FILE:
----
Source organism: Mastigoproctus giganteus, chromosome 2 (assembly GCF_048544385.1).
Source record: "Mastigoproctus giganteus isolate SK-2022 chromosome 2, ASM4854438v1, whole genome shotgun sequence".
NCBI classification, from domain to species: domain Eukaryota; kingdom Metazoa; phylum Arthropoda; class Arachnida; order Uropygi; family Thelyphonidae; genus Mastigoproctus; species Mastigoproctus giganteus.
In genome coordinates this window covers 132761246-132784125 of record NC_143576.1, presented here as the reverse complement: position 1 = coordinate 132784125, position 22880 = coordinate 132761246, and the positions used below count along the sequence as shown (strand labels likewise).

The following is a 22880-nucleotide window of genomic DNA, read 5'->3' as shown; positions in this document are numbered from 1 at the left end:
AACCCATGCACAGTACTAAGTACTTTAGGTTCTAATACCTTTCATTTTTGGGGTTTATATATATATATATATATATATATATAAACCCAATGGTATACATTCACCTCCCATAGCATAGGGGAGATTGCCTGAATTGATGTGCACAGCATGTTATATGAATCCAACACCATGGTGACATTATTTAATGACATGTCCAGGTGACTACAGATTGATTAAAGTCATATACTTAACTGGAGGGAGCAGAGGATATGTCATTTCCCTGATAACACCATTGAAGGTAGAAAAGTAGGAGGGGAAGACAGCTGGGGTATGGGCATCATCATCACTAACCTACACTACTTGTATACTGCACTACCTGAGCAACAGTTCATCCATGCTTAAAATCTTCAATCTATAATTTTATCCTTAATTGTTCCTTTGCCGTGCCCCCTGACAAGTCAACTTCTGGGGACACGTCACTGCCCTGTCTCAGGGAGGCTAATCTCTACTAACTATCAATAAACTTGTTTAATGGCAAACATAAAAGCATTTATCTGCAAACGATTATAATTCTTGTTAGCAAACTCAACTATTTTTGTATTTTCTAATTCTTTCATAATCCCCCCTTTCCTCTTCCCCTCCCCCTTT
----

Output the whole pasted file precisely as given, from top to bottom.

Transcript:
Source organism: Mastigoproctus giganteus, chromosome 2 (assembly GCF_048544385.1).
Source record: "Mastigoproctus giganteus isolate SK-2022 chromosome 2, ASM4854438v1, whole genome shotgun sequence".
NCBI classification, from domain to species: domain Eukaryota; kingdom Metazoa; phylum Arthropoda; class Arachnida; order Uropygi; family Thelyphonidae; genus Mastigoproctus; species Mastigoproctus giganteus.
In genome coordinates this window covers 132761246-132784125 of record NC_143576.1, presented here as the reverse complement: position 1 = coordinate 132784125, position 22880 = coordinate 132761246, and the positions used below count along the sequence as shown (strand labels likewise).

The following is a 22880-nucleotide window of genomic DNA, read 5'->3' as shown; positions in this document are numbered from 1 at the left end:
AACCCATGCACAGTACTAAGTACTTTAGGTTCTAATACCTTTCATTTTTGGGGTTTATATATATATATATATATATATATATAAACCCAATGGTATACATTCACCTCCCATAGCATAGGGGAGATTGCCTGAATTGATGTGCACAGCATGTTATATGAATCCAACACCATGGTGACATTATTTAATGACATGTCCAGGTGACTACAGATTGATTAAAGTCATATACTTAACTGGAGGGAGCAGAGGATATGTCATTTCCCTGATAACACCATTGAAGGTAGAAAAGTAGGAGGGGAAGACAGCTGGGGTATGGGCATCATCATCACTAACCTACACTACTTGTATACTGCACTACCTGAGCAACAGTTCATCCATGCTTAAAATCTTCAATCTATAATTTTATCCTTAATTGTTCCTTTGCCGTGCCCCCTGACAAGTCAACTTCTGGGGACACGTCACTGCCCTGTCTCAGGGAGGCTAATCTCTACTAACTATCAATAAACTTGTTTAATGGCAAACATAAAAGCATTTATCTGCAAACGATTATAATTCTTGTTAGCAAACTCAACTATTTTTGTATTTTCTAATTCTTTCATAATCCCCCCTTTCCTCTTCCCCTCCCCCTTT